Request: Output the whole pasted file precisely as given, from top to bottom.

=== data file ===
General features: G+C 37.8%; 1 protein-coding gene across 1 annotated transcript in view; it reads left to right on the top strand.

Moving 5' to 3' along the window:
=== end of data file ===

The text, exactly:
General features: G+C 37.8%; 1 protein-coding gene across 1 annotated transcript in view; it reads left to right on the top strand.

Moving 5' to 3' along the window: